Commentary, Local Commentary

They Heard You, They Don’t Agree

One of the most oft-repeated refrains from those citizens who came before the Falls Church City Council this Monday, was the charge that because a majority of the F.C. City Council hadn’t signaled a change in its position on the proposed changes in the City’s Transitional Zones ordinance, that somehow they weren’t listening.

Rightly, Council members Marybeth Connelly and Caroline Lian took umbrage openly with that view. With the scores of public meetings and hearings on the subject, indicating a willingness to “bend over backwards” to address citizen concerns, it is hard to stomach some of the cavalier criticisms of the Council that some citizens expressed. Some argue that the sheer number of citizens who’ve raised concerns over these two years should be enough to persuade a majority on the Council to tank the effort to open up the City’s tiny t-zoned strips to some alternative housing and small business options.

But the Council consensus on this after all this time seems based on what is best for the some 15,000 residents of the City, and not the few scores who turned up, some over and over again, to protest at Council and other meetings. Even at 15,000, of course, Falls Church is a tiny part of the wider DMV region, but its best leaders view much of what they do in the context of being exemplary for a much wider population. They also view themselves serving not just those who show up to “get in their faces” at public hearings, or even the vaster total population of even a small city, but they are also looking into the eyes, metaphorically, of those perhaps hundreds of potential new residents who may be striving to afford to live here.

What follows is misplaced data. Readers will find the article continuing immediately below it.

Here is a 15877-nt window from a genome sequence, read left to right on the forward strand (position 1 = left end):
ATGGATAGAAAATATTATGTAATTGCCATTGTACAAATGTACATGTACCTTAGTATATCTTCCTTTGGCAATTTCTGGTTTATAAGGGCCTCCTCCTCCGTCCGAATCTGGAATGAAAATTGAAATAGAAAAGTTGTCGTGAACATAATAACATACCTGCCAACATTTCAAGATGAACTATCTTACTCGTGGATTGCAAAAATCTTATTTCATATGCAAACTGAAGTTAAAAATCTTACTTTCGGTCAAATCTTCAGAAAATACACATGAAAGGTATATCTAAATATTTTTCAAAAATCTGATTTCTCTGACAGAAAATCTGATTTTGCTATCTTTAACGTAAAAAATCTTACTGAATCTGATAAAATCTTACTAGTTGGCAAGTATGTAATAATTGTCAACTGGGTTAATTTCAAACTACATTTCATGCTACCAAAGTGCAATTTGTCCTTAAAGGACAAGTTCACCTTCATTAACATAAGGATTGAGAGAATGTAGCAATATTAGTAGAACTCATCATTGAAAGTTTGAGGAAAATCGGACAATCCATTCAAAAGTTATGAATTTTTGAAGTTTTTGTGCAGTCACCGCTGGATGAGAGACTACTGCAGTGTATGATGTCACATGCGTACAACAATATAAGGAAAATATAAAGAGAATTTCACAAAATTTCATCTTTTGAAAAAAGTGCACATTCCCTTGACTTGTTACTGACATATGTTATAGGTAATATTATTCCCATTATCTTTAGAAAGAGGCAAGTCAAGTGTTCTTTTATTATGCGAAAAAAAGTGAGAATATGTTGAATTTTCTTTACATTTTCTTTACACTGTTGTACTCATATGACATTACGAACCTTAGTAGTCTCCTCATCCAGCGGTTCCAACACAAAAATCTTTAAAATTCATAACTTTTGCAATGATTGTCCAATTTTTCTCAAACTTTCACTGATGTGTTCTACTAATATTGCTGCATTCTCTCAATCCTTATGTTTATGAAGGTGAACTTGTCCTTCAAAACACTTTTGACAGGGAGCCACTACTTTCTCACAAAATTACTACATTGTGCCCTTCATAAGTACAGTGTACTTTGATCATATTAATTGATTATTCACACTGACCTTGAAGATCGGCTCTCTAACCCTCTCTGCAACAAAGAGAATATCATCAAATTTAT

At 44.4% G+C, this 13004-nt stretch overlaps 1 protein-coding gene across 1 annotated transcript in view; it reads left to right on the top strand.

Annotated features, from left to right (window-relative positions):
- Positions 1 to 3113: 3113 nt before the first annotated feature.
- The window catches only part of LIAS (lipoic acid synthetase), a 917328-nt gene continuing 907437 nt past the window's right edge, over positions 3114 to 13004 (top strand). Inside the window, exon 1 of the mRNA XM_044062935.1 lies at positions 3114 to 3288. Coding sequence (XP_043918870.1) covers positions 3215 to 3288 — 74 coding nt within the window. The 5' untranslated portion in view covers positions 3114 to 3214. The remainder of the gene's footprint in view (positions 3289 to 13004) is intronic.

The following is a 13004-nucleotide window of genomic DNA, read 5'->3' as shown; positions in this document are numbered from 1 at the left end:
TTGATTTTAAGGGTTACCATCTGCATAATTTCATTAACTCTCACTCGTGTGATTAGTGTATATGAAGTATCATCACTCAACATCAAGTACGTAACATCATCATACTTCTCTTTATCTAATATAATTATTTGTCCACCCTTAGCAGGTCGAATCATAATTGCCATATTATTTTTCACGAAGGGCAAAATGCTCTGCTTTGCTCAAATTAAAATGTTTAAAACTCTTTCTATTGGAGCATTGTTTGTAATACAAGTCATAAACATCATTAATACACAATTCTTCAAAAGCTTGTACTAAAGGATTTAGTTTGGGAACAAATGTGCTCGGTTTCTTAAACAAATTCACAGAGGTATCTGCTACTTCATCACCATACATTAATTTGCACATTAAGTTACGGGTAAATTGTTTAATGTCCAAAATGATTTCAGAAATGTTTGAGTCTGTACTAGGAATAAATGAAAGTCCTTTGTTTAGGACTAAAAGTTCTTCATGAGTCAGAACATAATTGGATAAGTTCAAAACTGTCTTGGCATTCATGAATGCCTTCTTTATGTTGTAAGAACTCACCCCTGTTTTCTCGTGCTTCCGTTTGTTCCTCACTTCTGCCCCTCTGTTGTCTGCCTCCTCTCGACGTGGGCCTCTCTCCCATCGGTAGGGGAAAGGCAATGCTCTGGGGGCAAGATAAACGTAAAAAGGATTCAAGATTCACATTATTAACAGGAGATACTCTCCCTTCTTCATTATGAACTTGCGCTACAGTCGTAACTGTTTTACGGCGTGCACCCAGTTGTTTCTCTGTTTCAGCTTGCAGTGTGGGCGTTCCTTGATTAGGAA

Well over a decade ago, this is what proponents of more affordable housing, including senior housing, said motivated their efforts when the City Council majority then rejected millions of federal dollars, among other things, to dash a senior affordable housing project by a split vote and after at least two other viable sites for such a project were rejected due to protests by neighbors.

No, the fact remains that, after two years of this, the Council has heard loud and clear what the citizens have had to say, to the point of exhaustion. They apparently, with all due respect, simply do not agree with them.

As for the argument that the opponents of the t-zone modifications are acting out of something more noble than “not in my backyard” (NIMBY) sentiments, that may be true for a handful, but listening to what almost every opponent has had to say in letters of pronouncements before the Council, Planning Commission or some other body, their objections echo the same ones used to oppose more affordable housing, senior affordable housing and other plans they felt encroached on their neighborhoods, whether the excuse given was to object to too much traffic or parking or just plain people.